For Australia, is the situation in Poland an example of the road not taken? There is some concern that the Religious Freedom arguments that have dragged on after the marriage debate could still open a door that would see LGBTIQ+ Australians face our own set of similar challenges.

Just.equal spokesperson Brian Greig commented on the ABC report ahead of its screening saying the conservative push in Poland, backed by the Catholic Church, to ban LGBTIQ people from visibility, advocacy and civic space was the inevitable conclusion of a religious freedom narrative which has demonised LGBTIQ around the globe since the rise of marriage equality.

“What is happening in Poland is the politics of exclusion and scapegoating. At the very time communities should be coming together, Poland’s MPs are engaging in social exclusion – targeting the LGBTIQ community with religion as their rationale,” Greig said.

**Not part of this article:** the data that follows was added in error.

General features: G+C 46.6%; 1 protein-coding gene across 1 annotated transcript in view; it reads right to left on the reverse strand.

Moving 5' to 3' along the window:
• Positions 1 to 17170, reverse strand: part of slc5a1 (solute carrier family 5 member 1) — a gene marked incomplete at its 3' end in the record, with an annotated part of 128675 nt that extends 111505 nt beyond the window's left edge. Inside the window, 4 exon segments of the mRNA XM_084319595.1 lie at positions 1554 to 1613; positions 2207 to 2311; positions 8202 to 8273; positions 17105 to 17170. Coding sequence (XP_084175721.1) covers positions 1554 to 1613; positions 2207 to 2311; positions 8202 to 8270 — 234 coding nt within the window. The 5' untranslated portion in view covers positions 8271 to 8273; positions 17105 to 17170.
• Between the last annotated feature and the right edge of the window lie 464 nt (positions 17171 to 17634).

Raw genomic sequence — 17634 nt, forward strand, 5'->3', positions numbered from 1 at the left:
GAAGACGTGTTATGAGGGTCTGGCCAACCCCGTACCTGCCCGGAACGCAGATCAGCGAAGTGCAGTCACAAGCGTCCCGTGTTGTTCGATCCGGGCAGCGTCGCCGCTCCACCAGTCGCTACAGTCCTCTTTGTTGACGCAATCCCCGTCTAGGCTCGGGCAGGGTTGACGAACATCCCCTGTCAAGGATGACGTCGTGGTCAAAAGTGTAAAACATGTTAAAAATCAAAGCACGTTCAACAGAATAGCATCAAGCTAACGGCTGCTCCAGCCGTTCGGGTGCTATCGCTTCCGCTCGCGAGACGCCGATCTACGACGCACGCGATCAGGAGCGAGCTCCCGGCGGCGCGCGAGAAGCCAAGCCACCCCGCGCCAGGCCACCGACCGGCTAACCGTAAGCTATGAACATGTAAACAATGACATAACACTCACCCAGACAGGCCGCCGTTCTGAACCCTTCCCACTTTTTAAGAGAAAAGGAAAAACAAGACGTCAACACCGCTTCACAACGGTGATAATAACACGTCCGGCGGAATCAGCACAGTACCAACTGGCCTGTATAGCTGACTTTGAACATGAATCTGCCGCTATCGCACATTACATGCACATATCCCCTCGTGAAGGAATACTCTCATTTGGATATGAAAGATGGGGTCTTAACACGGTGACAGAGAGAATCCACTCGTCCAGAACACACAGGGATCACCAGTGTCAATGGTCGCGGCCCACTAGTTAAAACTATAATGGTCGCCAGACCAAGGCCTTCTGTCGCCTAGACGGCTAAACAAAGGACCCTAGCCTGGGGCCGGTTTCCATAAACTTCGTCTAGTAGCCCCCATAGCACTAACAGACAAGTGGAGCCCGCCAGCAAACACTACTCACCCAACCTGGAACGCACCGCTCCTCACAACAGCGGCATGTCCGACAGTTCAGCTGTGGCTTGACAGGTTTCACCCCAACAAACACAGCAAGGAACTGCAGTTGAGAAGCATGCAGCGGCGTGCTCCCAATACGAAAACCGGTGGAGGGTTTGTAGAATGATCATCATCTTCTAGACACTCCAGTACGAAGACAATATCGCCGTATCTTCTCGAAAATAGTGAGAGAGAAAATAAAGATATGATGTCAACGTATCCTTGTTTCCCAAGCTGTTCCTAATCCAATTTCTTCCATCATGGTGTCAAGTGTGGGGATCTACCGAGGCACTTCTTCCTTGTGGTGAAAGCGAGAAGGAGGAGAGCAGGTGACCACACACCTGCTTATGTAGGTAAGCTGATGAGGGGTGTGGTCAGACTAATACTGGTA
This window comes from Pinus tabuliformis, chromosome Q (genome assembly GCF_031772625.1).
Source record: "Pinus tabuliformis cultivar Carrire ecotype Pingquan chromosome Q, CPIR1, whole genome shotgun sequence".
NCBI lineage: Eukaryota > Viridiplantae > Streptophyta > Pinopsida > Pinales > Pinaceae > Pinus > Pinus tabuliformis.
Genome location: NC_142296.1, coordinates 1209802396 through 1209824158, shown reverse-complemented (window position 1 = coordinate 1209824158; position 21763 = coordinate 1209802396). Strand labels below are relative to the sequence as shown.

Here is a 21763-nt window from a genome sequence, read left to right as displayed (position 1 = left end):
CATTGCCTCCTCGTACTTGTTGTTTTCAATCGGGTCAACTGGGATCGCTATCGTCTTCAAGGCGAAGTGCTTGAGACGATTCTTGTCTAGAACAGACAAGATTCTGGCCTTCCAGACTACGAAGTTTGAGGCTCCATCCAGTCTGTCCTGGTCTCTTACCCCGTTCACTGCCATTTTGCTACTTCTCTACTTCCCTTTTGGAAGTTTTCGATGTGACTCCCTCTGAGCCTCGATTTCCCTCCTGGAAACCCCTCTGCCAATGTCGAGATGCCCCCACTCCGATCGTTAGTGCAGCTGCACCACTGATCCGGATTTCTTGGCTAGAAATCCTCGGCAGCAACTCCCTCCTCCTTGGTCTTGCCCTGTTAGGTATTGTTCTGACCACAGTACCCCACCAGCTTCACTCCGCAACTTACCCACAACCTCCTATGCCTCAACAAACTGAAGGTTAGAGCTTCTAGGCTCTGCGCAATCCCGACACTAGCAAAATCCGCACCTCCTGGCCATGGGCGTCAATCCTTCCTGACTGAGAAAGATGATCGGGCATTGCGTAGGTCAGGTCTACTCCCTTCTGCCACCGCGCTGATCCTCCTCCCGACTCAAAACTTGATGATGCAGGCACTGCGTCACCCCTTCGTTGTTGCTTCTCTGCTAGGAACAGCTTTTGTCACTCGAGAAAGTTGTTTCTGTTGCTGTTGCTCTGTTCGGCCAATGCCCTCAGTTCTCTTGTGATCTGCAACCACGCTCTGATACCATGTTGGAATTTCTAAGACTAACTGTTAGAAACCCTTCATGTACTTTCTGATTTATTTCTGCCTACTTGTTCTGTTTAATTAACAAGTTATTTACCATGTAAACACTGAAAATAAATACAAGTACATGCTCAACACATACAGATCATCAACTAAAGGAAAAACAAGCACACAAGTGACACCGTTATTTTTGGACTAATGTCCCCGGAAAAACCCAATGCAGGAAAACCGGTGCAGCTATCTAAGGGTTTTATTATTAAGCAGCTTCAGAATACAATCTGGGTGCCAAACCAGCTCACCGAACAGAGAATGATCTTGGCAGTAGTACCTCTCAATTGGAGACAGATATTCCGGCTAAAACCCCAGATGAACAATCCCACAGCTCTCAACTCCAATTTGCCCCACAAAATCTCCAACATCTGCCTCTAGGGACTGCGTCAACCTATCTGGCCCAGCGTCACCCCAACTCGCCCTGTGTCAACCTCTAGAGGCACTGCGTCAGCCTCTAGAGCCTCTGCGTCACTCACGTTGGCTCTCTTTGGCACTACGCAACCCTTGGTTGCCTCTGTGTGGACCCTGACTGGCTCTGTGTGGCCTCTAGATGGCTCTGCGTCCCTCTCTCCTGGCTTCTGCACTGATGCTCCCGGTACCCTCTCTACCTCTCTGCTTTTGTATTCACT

A number of Polish municipalities have passed a swathe of non-binding resolutions which began in 2019, and which coincide with a rise in rhetoric by the governing Law and Justice Party (PiS) denouncing “LGBT ideology” as a foreign import threatening Poland’s ‘Christian values.’ The mood has led to street violence and physical attacks on LGBTIQ people.

Speaking recently to the New York Times, Polish gay activist Jakub Kwiencinski, said “The situation for LGBTI people in Poland is getting worse, I would say day-by-day, the Law and Justice Party are against us… they also encourage people to attack us, to insult us.”